Code:
    char *s1 = malloc(sizeOfLongestLine(argv[2]) + 2);
    Remember to free() this appropriately.
    C programming resources:
    GNU C Function and Macro Index -- glibc reference manual
    The C Book -- nice online learner guide
    Current ISO draft standard
    CCAN -- new CPAN like open source library repository
    3 (different) GNU debugger tutorials: #1 -- #2 -- #3
    cpwiki -- our wiki on sourceforge

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    Quote Originally Posted by MK27 View Post
    unless you are on linux, in which case it is meaningless (malloc never returns NULL there).
    I find that highly unlikely. How can malloc() never fail on Linux?
    Here it says it returns NULL: MALLOC
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    Quote Originally Posted by cpjust
    I find that highly unlikely. How can malloc() never fail on Linux?
    Here it says it returns NULL: MALLOC
    "Never" is too strong, but if you read carefully you will see that by default, it may be the case that malloc() does not return a null pointer on Linux, and yet memory is not available.
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    spurious conceit MK27's Avatar
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    The man page reflects the fact that it could return NULL, and if it does, it's because "the request failed", but unless you explicitly set your kernel in a non-standard way, the request will never fail. There's one explanation here:

    OOM::Kill Me Not Thermal Noise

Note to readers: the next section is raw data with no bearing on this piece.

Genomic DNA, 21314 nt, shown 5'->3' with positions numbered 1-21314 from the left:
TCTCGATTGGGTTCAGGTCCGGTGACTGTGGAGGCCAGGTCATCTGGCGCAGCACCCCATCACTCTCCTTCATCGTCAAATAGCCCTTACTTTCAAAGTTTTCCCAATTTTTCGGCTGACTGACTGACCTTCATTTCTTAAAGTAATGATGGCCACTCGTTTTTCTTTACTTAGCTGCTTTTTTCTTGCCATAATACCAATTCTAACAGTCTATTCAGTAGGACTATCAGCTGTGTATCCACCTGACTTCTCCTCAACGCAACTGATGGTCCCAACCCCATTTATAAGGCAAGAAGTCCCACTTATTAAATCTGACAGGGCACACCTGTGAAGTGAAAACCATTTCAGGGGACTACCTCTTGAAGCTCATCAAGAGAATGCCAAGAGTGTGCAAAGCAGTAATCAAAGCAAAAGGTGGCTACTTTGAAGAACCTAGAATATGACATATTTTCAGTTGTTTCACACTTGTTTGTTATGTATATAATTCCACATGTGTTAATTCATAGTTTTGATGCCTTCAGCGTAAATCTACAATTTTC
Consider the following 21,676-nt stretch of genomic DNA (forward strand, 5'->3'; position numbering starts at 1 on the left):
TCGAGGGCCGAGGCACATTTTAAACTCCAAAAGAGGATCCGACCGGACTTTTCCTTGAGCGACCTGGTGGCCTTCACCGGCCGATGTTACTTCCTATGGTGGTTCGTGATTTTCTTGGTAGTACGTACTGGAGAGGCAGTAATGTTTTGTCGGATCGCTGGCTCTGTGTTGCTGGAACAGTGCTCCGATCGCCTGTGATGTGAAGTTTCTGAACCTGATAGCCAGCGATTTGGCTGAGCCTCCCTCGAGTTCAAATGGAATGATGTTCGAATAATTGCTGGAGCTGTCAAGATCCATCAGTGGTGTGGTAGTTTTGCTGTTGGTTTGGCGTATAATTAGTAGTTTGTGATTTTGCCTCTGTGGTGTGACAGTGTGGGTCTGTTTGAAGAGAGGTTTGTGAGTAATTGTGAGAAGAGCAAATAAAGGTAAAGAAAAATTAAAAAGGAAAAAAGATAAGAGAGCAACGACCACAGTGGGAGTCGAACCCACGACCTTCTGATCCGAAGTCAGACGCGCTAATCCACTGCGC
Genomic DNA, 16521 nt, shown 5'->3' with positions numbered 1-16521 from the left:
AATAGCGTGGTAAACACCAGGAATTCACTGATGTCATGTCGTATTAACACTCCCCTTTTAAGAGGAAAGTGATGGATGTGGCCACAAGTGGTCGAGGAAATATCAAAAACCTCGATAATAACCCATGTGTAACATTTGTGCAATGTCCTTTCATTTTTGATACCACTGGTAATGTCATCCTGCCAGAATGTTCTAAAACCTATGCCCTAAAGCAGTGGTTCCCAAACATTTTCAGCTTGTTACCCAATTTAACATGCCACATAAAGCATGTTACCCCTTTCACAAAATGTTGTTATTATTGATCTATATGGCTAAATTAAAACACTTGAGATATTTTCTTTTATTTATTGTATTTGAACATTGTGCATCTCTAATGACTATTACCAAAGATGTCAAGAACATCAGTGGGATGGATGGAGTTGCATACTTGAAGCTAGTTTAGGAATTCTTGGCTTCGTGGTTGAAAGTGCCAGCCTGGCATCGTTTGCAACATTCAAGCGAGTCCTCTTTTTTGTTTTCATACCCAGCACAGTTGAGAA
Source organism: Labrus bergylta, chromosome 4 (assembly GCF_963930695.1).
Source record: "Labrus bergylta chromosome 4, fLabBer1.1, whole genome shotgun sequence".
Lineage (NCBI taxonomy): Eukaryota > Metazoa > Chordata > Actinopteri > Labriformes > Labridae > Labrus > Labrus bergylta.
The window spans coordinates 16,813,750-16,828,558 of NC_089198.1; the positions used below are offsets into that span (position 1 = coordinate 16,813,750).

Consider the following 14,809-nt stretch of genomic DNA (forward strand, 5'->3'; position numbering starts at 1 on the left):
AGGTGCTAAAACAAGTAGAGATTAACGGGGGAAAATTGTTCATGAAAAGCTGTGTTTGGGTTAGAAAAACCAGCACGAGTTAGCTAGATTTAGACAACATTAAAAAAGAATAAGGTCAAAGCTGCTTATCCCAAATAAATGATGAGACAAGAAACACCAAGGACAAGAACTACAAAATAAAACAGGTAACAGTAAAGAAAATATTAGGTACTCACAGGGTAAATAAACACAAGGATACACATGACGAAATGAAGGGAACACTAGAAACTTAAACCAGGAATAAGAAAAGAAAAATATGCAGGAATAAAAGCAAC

Some people see it as a feature, others find this terrifying.

    I believe the boot time switch is "overcommit" (on by default*), but I've never turned it off because I am too smart to run out of mem anyway

    * maybe that started with 2.4
    Last edited by MK27; 03-10-2010 at 12:32 PM.
    C programming resources:
    GNU C Function and Macro Index -- glibc reference manual
    The C Book -- nice online learner guide
    Current ISO draft standard
    CCAN -- new CPAN like open source library repository
    3 (different) GNU debugger tutorials: #1 -- #2 -- #3
    cpwiki -- our wiki on sourceforge

  10. #10
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    Quote Originally Posted by MK27 View Post
    The man page reflects the fact that it could return NULL, and if it does, it's because "the request failed", but unless you explicitly set your kernel in a non-standard way, the request will never fail. There's one explanation here:

    OOM::Kill Me Not Thermal Noise

    Some people see it as a feature, others find this terrifying.

    I believe the boot time switch is "overcommit" (on by default*), but I've never turned it off because I am too smart to run out of mem anyway

    * maybe that started with 2.4
    Wow! Now that is seriously F#'ed up! It makes sense for the 1-2GB initial process space, but that shouldn't be malloced the same way that a program malloc's memory; and a program shouldn't be mallocing more memory than it needs*.

    * well maybe a bit more, but not ridiculously huge amounts.
    "I am probably the laziest programmer on the planet, a fact with which anyone who has ever seen my code will agree." - esbo, 11/15/2008

    "the internet is a scary place to be thats why i dont use it much." - billet, 03/17/2010